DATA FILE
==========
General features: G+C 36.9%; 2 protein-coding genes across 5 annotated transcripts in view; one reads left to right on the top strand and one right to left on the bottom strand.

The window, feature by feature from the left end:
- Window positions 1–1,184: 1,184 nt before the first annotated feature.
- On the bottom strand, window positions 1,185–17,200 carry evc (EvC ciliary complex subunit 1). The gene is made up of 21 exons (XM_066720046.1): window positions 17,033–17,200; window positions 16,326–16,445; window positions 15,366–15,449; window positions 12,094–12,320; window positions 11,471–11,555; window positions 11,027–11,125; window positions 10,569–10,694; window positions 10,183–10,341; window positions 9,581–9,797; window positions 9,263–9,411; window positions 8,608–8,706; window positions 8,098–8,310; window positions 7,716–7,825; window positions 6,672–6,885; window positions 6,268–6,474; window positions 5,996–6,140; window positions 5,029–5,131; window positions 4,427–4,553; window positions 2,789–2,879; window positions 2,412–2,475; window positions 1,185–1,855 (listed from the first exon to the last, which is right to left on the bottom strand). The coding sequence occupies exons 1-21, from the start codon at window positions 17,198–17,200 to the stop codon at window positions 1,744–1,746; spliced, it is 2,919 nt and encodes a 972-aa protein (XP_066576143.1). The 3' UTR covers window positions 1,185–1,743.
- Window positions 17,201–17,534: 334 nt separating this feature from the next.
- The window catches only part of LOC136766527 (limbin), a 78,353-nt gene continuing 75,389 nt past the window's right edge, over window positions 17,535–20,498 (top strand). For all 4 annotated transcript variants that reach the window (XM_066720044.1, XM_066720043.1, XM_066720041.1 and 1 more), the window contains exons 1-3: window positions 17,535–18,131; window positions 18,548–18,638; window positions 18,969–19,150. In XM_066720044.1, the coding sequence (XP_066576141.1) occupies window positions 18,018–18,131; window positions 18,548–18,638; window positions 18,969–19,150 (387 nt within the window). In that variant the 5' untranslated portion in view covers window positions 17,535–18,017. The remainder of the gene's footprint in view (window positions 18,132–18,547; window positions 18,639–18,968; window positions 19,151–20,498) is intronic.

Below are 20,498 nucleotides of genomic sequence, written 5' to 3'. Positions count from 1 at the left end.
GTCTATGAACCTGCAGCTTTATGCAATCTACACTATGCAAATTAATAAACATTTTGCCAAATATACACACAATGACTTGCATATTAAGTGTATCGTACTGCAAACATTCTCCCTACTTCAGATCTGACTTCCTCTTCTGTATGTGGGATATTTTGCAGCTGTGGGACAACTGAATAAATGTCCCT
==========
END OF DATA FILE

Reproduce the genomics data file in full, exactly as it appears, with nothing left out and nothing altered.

General features: G+C 36.9%; 2 protein-coding genes across 5 annotated transcripts in view; one reads left to right on the top strand and one right to left on the bottom strand.

The window, feature by feature from the left end:
- Window positions 1–1,184: 1,184 nt before the first annotated feature.
- On the bottom strand, window positions 1,185–17,200 carry evc (EvC ciliary complex subunit 1). The gene is made up of 21 exons (XM_066720046.1): window positions 17,033–17,200; window positions 16,326–16,445; window positions 15,366–15,449; window positions 12,094–12,320; window positions 11,471–11,555; window positions 11,027–11,125; window positions 10,569–10,694; window positions 10,183–10,341; window positions 9,581–9,797; window positions 9,263–9,411; window positions 8,608–8,706; window positions 8,098–8,310; window positions 7,716–7,825; window positions 6,672–6,885; window positions 6,268–6,474; window positions 5,996–6,140; window positions 5,029–5,131; window positions 4,427–4,553; window positions 2,789–2,879; window positions 2,412–2,475; window positions 1,185–1,855 (listed from the first exon to the last, which is right to left on the bottom strand). The coding sequence occupies exons 1-21, from the start codon at window positions 17,198–17,200 to the stop codon at window positions 1,744–1,746; spliced, it is 2,919 nt and encodes a 972-aa protein (XP_066576143.1). The 3' UTR covers window positions 1,185–1,743.
- Window positions 17,201–17,534: 334 nt separating this feature from the next.
- The window catches only part of LOC136766527 (limbin), a 78,353-nt gene continuing 75,389 nt past the window's right edge, over window positions 17,535–20,498 (top strand). For all 4 annotated transcript variants that reach the window (XM_066720044.1, XM_066720043.1, XM_066720041.1 and 1 more), the window contains exons 1-3: window positions 17,535–18,131; window positions 18,548–18,638; window positions 18,969–19,150. In XM_066720044.1, the coding sequence (XP_066576141.1) occupies window positions 18,018–18,131; window positions 18,548–18,638; window positions 18,969–19,150 (387 nt within the window). In that variant the 5' untranslated portion in view covers window positions 17,535–18,017. The remainder of the gene's footprint in view (window positions 18,132–18,547; window positions 18,639–18,968; window positions 19,151–20,498) is intronic.

Below are 20,498 nucleotides of genomic sequence, written 5' to 3'. Positions count from 1 at the left end.
GTCTATGAACCTGCAGCTTTATGCAATCTACACTATGCAAATTAATAAACATTTTGCCAAATATACACACAATGACTTGCATATTAAGTGTATCGTACTGCAAACATTCTCCCTACTTCAGATCTGACTTCCTCTTCTGTATGTGGGATATTTTGCAGCTGTGGGACAACTGAATAAATGTCCCT